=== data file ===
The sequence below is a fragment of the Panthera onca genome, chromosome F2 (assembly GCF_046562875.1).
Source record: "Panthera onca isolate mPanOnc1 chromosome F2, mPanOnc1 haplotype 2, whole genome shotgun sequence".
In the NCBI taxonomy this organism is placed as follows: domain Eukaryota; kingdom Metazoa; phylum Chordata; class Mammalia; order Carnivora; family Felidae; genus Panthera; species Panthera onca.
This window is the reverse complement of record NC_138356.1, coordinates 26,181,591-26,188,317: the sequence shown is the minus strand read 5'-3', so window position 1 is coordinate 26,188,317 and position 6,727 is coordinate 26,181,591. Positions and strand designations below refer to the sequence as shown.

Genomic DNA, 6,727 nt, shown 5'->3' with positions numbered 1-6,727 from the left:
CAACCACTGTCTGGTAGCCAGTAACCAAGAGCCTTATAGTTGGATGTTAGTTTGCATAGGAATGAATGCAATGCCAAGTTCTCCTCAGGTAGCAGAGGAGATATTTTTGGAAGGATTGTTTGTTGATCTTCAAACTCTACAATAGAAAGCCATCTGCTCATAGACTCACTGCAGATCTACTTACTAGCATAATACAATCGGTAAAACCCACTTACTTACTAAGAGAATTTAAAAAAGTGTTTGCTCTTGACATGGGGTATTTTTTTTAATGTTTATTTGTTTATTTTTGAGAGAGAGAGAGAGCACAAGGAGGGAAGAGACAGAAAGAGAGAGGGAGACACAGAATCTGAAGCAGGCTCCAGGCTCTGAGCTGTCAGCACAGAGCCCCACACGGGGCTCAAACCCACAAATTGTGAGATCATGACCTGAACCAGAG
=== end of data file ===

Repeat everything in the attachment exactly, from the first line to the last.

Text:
The sequence below is a fragment of the Panthera onca genome, chromosome F2 (assembly GCF_046562875.1).
Source record: "Panthera onca isolate mPanOnc1 chromosome F2, mPanOnc1 haplotype 2, whole genome shotgun sequence".
In the NCBI taxonomy this organism is placed as follows: domain Eukaryota; kingdom Metazoa; phylum Chordata; class Mammalia; order Carnivora; family Felidae; genus Panthera; species Panthera onca.
This window is the reverse complement of record NC_138356.1, coordinates 26,181,591-26,188,317: the sequence shown is the minus strand read 5'-3', so window position 1 is coordinate 26,188,317 and position 6,727 is coordinate 26,181,591. Positions and strand designations below refer to the sequence as shown.

Genomic DNA, 6,727 nt, shown 5'->3' with positions numbered 1-6,727 from the left:
CAACCACTGTCTGGTAGCCAGTAACCAAGAGCCTTATAGTTGGATGTTAGTTTGCATAGGAATGAATGCAATGCCAAGTTCTCCTCAGGTAGCAGAGGAGATATTTTTGGAAGGATTGTTTGTTGATCTTCAAACTCTACAATAGAAAGCCATCTGCTCATAGACTCACTGCAGATCTACTTACTAGCATAATACAATCGGTAAAACCCACTTACTTACTAAGAGAATTTAAAAAAGTGTTTGCTCTTGACATGGGGTATTTTTTTTAATGTTTATTTGTTTATTTTTGAGAGAGAGAGAGAGCACAAGGAGGGAAGAGACAGAAAGAGAGAGGGAGACACAGAATCTGAAGCAGGCTCCAGGCTCTGAGCTGTCAGCACAGAGCCCCACACGGGGCTCAAACCCACAAATTGTGAGATCATGACCTGAACCAGAG